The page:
The decision to bar people from entering Japan to spectate at the Tokyo Olympics and Paralympics means the games will look and feel very different from those in the past, but consideration can now be given to what lasting impact the decision could have.
The most immediate and obvious question is whether the situation will repeat in China less than six months after the Tokyo Games close.
The games circus moves on for a Winter Games in Beijing with no certainty the pandemic will be much more under control as new variants pop up and various countries lag in their vaccine rollouts due to lack of access or mismanagement.
Organizers in China have already said they will be keeping a close eye on what transpires in Japan, watching what measures are put in place to reduce the risk of infection. With the decision to leave Japan's borders largely closed, they have one very significant situation to assess.
After experiencing the first coronavirus outbreak more than a year ago, China imposed severe lockdowns and mass testing programs first in Wuhan, the city where the virus was first detected, and then elsewhere in the country, resulting in it escaping the pandemic with relatively few total infections compared with other large countries.
Like Japan, it will be keen to stop the Olympics from being a catalyst that undoes the sacrifices made during the pandemic, especially if more virulent strains continue to surface.
Last week, Chinese Foreign Ministry spokesman Zhao Lijian said the reopening of international travel to China for people who have been inoculated with Chinese-produced vaccines is being facilitated.
The announcement came soon after it offered to provide the same vaccines to the Tokyo and Beijing-bound National Olympic Committees of countries that have approved its shots.
IOC President Thomas Bach called the vaccine offer "in the true Olympic spirit of solidarity" and said the international organization will "pay for extra doses," but with few countries having approved Chinese vaccines the impact will be limited.
The takeup of the Chinese vaccine offer might also be overshadowed by the ongoing political tug-of-war between China and the United States, with U.S. Secretary of State Antony Blinken not ruling out an Olympic boycott over Xinjiang, Hong Kong or Taiwan during his recent trip to Japan.
China has said politicizing sports in any way is against the interests of athletes worldwide, while maintaining the games are on track.
"We have every confidence in hosting a simple, safe and splendid Olympic event," the spokesman said.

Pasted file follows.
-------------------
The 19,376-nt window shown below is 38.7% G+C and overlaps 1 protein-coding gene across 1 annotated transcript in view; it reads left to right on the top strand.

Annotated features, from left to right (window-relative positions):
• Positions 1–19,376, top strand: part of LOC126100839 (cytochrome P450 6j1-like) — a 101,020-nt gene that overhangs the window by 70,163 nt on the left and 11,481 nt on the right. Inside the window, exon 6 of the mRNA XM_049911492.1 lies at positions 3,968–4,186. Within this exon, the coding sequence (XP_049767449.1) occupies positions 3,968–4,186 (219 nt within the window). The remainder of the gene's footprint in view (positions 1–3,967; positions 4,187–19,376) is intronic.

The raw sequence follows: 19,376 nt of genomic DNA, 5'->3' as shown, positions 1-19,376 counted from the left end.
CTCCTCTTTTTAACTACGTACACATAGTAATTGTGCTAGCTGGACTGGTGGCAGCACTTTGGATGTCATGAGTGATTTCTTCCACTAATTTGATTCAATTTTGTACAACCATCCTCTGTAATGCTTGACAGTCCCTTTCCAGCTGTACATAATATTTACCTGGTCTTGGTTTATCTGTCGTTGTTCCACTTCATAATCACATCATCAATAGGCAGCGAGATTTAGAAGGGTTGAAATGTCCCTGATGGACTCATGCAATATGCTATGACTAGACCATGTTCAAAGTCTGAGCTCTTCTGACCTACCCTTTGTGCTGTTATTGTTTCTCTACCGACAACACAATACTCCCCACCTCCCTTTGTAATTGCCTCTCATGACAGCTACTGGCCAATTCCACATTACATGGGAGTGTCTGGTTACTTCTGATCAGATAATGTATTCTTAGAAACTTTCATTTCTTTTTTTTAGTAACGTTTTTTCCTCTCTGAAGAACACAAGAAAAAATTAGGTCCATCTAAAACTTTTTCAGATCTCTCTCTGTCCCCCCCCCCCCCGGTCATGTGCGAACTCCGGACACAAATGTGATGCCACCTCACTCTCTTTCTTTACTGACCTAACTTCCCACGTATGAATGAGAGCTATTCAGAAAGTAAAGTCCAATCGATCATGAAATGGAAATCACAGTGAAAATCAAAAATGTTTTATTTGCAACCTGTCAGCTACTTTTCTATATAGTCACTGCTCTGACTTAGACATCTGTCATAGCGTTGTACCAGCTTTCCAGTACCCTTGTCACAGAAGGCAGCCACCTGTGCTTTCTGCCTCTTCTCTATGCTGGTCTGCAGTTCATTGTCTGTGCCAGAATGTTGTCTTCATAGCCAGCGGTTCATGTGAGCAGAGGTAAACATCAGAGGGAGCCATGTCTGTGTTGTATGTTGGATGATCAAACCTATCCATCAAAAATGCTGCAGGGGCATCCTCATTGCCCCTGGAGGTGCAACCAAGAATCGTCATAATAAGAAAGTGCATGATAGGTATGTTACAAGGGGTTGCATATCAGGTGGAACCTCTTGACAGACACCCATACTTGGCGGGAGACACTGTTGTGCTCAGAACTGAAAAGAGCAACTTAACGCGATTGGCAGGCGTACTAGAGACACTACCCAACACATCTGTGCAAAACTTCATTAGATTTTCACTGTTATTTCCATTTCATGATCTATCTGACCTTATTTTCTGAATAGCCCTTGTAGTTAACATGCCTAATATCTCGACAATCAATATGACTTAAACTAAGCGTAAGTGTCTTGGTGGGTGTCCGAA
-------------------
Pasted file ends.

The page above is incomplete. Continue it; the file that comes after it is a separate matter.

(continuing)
Beijing still plans to allow foreigners into the country to work at the games, with sources telling Kyodo News that recruitment is under way. It remains unclear whether they will be required to undergo vaccination, however.
Despite the spectator ban, Tokyo is also bringing in experienced foreign staff and, according to another person with knowledge of the situation, the organizing committee is extending contract lengths to ensure people entering Japan will self-isolate for 14 days before starting work, a quarantine stipulation that was never regarded as realistic for spectators.
Officials have privately told Kyodo News, however, the approximately 8,000 foreign-based volunteers who were approved to work in Tokyo will not be allowed to enter the country.
Out of necessity, the International Olympic Committee took a back seat in discussions around the need to keep foreign fans out, with Bach repeatedly saying the decision was up to the Tokyo organizers and local governments, and his organization could only abide by their conclusions.
He did not shy away from the implications that the decision will have on athletes and their families, though, saying at the conclusion of a virtual IOC session in mid-March that he feels the pain of their missed opportunity.
"Without their families and friends there, this is one of the topics I can feel very well with the athletes, with their families (and) with their friends, but we will have to put safety first," he said.
While expressing disappointment at the decision on Saturday, Bach said it will just spur the IOC to "make every effort so that the fans from around the world will be able to experience the Olympic spirit."
How the IOC will do that while protecting the host broadcasters' exclusive rights -- and in turn protecting its revenue stream -- remains to be seen, but the Olympic movement is already thinking about what the games will look like in the post-coronavirus world.
Like many other large, slow-moving organizations that have had to function during the pandemic, the IOC has indicated the norm-shifting nature of the pandemic has led it to reassess the very nature of the games.
"The world will never again be like it was before," Bach said at the IOC session. "Even once we have finally overcome the health crisis, we will face the far-reaching social, financial, economic and political consequences."
The IOC unanimously approved at the gathering a five-year addendum to its "Agenda 2020," a basket of reforms aimed at cutting costs and encouraging cities to bid for the games, first passed in 2014.
Now known as "Agenda 2020+5," the IOC has moved to react to a more challenging post-coronavirus world with 15 ambitious recommendations aimed at advancing the sustainability, credibility and cost reduction of the games, while addressing polarization and inequality.
It pledged to embrace the digitalization COVID-19 has driven, giving it the "opportunity to further embrace digital technology as a powerful tool to address people more directly and promote the Olympic values, while keeping in mind that currently about half of the world's population remains digitally underserved."
The pity for Tokyo and Beijing is any significant changes will likely come too late to make a perceptible difference.